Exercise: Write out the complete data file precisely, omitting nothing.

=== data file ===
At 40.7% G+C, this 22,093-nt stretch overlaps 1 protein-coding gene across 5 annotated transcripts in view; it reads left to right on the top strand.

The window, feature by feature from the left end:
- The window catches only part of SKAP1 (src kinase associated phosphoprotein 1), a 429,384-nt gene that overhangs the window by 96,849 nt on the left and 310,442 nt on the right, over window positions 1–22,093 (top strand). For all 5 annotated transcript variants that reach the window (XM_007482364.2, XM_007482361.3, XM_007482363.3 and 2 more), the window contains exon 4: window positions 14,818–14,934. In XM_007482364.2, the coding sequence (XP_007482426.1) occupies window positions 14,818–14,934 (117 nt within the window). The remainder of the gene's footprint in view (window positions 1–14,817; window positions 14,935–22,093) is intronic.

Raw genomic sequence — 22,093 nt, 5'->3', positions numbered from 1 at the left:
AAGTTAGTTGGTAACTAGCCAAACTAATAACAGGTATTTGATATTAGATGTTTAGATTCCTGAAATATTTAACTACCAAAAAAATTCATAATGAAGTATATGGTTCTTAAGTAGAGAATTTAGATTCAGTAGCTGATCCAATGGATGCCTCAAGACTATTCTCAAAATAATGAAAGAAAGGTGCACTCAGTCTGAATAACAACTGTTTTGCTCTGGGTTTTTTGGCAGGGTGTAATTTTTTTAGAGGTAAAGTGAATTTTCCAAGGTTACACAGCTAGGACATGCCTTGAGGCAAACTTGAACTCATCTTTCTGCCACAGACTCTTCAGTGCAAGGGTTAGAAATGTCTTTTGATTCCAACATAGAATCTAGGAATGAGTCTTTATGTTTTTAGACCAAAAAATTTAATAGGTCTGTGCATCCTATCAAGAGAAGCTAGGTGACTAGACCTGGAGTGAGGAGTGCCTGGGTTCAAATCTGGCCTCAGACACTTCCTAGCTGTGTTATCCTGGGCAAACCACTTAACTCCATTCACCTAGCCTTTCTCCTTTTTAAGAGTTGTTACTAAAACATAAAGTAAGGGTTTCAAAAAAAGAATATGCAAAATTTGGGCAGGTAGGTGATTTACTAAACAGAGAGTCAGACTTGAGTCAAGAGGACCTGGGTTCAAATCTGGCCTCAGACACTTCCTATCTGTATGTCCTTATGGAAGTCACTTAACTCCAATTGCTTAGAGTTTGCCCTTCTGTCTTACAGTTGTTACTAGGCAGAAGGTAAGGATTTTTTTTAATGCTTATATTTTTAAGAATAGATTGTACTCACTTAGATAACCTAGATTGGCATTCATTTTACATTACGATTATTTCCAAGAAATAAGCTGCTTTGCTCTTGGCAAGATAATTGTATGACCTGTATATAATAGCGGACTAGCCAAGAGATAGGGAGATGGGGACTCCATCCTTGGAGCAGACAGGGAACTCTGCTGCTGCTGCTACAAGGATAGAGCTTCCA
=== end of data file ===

At 40.7% G+C, this 22,093-nt stretch overlaps 1 protein-coding gene across 5 annotated transcripts in view; it reads left to right on the top strand.

The window, feature by feature from the left end:
- The window catches only part of SKAP1 (src kinase associated phosphoprotein 1), a 429,384-nt gene that overhangs the window by 96,849 nt on the left and 310,442 nt on the right, over window positions 1–22,093 (top strand). For all 5 annotated transcript variants that reach the window (XM_007482364.2, XM_007482361.3, XM_007482363.3 and 2 more), the window contains exon 4: window positions 14,818–14,934. In XM_007482364.2, the coding sequence (XP_007482426.1) occupies window positions 14,818–14,934 (117 nt within the window). The remainder of the gene's footprint in view (window positions 1–14,817; window positions 14,935–22,093) is intronic.

Raw genomic sequence — 22,093 nt, 5'->3', positions numbered from 1 at the left:
AAGTTAGTTGGTAACTAGCCAAACTAATAACAGGTATTTGATATTAGATGTTTAGATTCCTGAAATATTTAACTACCAAAAAAATTCATAATGAAGTATATGGTTCTTAAGTAGAGAATTTAGATTCAGTAGCTGATCCAATGGATGCCTCAAGACTATTCTCAAAATAATGAAAGAAAGGTGCACTCAGTCTGAATAACAACTGTTTTGCTCTGGGTTTTTTGGCAGGGTGTAATTTTTTTAGAGGTAAAGTGAATTTTCCAAGGTTACACAGCTAGGACATGCCTTGAGGCAAACTTGAACTCATCTTTCTGCCACAGACTCTTCAGTGCAAGGGTTAGAAATGTCTTTTGATTCCAACATAGAATCTAGGAATGAGTCTTTATGTTTTTAGACCAAAAAATTTAATAGGTCTGTGCATCCTATCAAGAGAAGCTAGGTGACTAGACCTGGAGTGAGGAGTGCCTGGGTTCAAATCTGGCCTCAGACACTTCCTAGCTGTGTTATCCTGGGCAAACCACTTAACTCCATTCACCTAGCCTTTCTCCTTTTTAAGAGTTGTTACTAAAACATAAAGTAAGGGTTTCAAAAAAAGAATATGCAAAATTTGGGCAGGTAGGTGATTTACTAAACAGAGAGTCAGACTTGAGTCAAGAGGACCTGGGTTCAAATCTGGCCTCAGACACTTCCTATCTGTATGTCCTTATGGAAGTCACTTAACTCCAATTGCTTAGAGTTTGCCCTTCTGTCTTACAGTTGTTACTAGGCAGAAGGTAAGGATTTTTTTTAATGCTTATATTTTTAAGAATAGATTGTACTCACTTAGATAACCTAGATTGGCATTCATTTTACATTACGATTATTTCCAAGAAATAAGCTGCTTTGCTCTTGGCAAGATAATTGTATGACCTGTATATAATAGCGGACTAGCCAAGAGATAGGGAGATGGGGACTCCATCCTTGGAGCAGACAGGGAACTCTGCTGCTGCTGCTACAAGGATAGAGCTTCCA